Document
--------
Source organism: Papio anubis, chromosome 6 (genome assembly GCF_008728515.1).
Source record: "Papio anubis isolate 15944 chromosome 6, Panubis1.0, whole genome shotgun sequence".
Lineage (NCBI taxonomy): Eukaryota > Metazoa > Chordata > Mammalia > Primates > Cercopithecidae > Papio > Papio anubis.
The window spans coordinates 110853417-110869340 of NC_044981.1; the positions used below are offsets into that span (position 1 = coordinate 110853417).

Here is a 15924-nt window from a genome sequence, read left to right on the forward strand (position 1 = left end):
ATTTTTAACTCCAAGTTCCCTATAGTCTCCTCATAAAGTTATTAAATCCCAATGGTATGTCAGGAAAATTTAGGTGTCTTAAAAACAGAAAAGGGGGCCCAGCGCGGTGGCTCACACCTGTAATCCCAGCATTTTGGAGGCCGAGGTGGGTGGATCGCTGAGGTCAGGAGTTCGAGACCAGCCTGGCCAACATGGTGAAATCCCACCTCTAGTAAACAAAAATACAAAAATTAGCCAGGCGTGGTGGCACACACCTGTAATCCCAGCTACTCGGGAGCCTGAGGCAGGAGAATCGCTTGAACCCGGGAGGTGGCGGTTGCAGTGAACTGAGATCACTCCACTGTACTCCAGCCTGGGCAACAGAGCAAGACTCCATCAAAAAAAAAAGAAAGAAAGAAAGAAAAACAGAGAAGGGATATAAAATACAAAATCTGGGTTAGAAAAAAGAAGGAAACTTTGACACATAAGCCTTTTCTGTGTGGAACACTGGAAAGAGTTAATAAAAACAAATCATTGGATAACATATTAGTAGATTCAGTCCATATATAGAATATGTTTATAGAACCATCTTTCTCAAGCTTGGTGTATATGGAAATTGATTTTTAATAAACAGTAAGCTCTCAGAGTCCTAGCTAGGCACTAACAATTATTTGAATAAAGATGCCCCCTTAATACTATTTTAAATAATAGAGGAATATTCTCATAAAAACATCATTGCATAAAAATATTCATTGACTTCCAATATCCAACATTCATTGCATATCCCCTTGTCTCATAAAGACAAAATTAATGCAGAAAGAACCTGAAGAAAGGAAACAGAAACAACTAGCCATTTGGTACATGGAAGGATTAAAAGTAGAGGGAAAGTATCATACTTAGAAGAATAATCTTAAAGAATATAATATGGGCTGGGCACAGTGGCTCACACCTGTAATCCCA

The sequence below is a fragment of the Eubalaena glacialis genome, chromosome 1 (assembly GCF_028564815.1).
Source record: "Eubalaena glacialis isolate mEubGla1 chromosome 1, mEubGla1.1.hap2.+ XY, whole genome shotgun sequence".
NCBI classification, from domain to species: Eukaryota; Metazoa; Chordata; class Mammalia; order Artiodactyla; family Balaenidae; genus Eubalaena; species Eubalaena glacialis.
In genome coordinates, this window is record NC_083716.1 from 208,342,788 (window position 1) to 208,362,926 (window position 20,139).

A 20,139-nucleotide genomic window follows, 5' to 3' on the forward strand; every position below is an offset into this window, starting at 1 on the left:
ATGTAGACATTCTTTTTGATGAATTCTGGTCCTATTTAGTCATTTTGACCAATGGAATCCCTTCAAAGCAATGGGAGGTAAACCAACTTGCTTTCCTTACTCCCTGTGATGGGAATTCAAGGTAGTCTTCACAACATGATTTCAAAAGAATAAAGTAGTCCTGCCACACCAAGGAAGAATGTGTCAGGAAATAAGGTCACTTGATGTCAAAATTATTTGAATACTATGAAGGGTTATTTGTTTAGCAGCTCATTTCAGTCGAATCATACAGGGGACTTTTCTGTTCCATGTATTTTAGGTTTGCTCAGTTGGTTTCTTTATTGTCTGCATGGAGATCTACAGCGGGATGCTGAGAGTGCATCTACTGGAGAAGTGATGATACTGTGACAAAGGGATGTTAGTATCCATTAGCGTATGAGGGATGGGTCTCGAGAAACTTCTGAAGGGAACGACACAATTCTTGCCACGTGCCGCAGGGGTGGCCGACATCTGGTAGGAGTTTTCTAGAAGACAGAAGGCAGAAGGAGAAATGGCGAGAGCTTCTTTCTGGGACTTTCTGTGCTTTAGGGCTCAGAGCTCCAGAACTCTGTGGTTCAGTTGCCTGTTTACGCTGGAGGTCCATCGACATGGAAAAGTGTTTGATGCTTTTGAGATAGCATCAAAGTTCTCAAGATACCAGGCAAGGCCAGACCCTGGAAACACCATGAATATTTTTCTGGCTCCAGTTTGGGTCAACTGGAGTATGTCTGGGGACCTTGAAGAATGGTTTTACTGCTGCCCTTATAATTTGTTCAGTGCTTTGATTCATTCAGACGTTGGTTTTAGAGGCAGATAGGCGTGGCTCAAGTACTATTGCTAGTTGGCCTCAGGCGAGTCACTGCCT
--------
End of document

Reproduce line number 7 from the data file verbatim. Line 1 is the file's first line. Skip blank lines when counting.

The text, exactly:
The sequence below is a fragment of the Eubalaena glacialis genome, chromosome 1 (assembly GCF_028564815.1).